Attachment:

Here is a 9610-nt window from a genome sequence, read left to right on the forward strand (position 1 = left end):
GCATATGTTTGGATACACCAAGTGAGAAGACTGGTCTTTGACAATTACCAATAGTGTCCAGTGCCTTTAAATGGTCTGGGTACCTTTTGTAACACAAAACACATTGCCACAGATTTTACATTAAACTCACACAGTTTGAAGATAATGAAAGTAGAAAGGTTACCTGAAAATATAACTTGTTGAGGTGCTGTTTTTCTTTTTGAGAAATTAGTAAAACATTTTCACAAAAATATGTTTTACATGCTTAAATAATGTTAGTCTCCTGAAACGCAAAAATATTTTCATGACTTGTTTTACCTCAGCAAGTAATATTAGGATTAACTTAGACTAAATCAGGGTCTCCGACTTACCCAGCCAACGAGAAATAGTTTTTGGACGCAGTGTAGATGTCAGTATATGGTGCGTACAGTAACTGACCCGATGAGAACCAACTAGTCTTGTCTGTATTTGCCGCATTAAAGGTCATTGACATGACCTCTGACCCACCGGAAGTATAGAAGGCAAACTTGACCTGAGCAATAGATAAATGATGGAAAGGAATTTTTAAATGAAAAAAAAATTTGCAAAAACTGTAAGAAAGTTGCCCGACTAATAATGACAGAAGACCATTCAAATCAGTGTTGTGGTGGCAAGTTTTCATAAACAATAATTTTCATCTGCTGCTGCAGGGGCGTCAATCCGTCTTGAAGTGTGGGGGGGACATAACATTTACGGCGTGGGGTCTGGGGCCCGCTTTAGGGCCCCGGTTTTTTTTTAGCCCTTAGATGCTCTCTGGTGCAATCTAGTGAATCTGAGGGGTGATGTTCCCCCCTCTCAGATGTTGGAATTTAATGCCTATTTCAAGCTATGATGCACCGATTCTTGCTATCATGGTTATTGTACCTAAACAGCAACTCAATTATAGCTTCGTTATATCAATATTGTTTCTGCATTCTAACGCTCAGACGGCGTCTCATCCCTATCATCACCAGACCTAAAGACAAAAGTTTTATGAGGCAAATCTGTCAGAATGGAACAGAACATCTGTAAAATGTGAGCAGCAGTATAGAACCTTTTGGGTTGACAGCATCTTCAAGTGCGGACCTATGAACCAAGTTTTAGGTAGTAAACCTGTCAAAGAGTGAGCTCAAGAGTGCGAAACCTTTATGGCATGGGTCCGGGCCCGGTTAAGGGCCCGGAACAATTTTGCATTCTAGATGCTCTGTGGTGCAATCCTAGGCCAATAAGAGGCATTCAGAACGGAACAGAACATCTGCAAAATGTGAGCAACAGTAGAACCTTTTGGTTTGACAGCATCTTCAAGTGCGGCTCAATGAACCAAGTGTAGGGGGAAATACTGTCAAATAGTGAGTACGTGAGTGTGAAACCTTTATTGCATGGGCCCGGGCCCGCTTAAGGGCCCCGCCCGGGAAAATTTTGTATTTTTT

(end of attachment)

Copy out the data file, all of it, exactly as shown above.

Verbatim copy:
Here is a 9610-nt window from a genome sequence, read left to right on the forward strand (position 1 = left end):
GCATATGTTTGGATACACCAAGTGAGAAGACTGGTCTTTGACAATTACCAATAGTGTCCAGTGCCTTTAAATGGTCTGGGTACCTTTTGTAACACAAAACACATTGCCACAGATTTTACATTAAACTCACACAGTTTGAAGATAATGAAAGTAGAAAGGTTACCTGAAAATATAACTTGTTGAGGTGCTGTTTTTCTTTTTGAGAAATTAGTAAAACATTTTCACAAAAATATGTTTTACATGCTTAAATAATGTTAGTCTCCTGAAACGCAAAAATATTTTCATGACTTGTTTTACCTCAGCAAGTAATATTAGGATTAACTTAGACTAAATCAGGGTCTCCGACTTACCCAGCCAACGAGAAATAGTTTTTGGACGCAGTGTAGATGTCAGTATATGGTGCGTACAGTAACTGACCCGATGAGAACCAACTAGTCTTGTCTGTATTTGCCGCATTAAAGGTCATTGACATGACCTCTGACCCACCGGAAGTATAGAAGGCAAACTTGACCTGAGCAATAGATAAATGATGGAAAGGAATTTTTAAATGAAAAAAAAATTTGCAAAAACTGTAAGAAAGTTGCCCGACTAATAATGACAGAAGACCATTCAAATCAGTGTTGTGGTGGCAAGTTTTCATAAACAATAATTTTCATCTGCTGCTGCAGGGGCGTCAATCCGTCTTGAAGTGTGGGGGGGACATAACATTTACGGCGTGGGGTCTGGGGCCCGCTTTAGGGCCCCGGTTTTTTTTTAGCCCTTAGATGCTCTCTGGTGCAATCTAGTGAATCTGAGGGGTGATGTTCCCCCCTCTCAGATGTTGGAATTTAATGCCTATTTCAAGCTATGATGCACCGATTCTTGCTATCATGGTTATTGTACCTAAACAGCAACTCAATTATAGCTTCGTTATATCAATATTGTTTCTGCATTCTAACGCTCAGACGGCGTCTCATCCCTATCATCACCAGACCTAAAGACAAAAGTTTTATGAGGCAAATCTGTCAGAATGGAACAGAACATCTGTAAAATGTGAGCAGCAGTATAGAACCTTTTGGGTTGACAGCATCTTCAAGTGCGGACCTATGAACCAAGTTTTAGGTAGTAAACCTGTCAAAGAGTGAGCTCAAGAGTGCGAAACCTTTATGGCATGGGTCCGGGCCCGGTTAAGGGCCCGGAACAATTTTGCATTCTAGATGCTCTGTGGTGCAATCCTAGGCCAATAAGAGGCATTCAGAACGGAACAGAACATCTGCAAAATGTGAGCAACAGTAGAACCTTTTGGTTTGACAGCATCTTCAAGTGCGGCTCAATGAACCAAGTGTAGGGGGAAATACTGTCAAATAGTGAGTACGTGAGTGTGAAACCTTTATTGCATGGGCCCGGGCCCGCTTAAGGGCCCCGCCCGGGAAAATTTTGTATTTTTT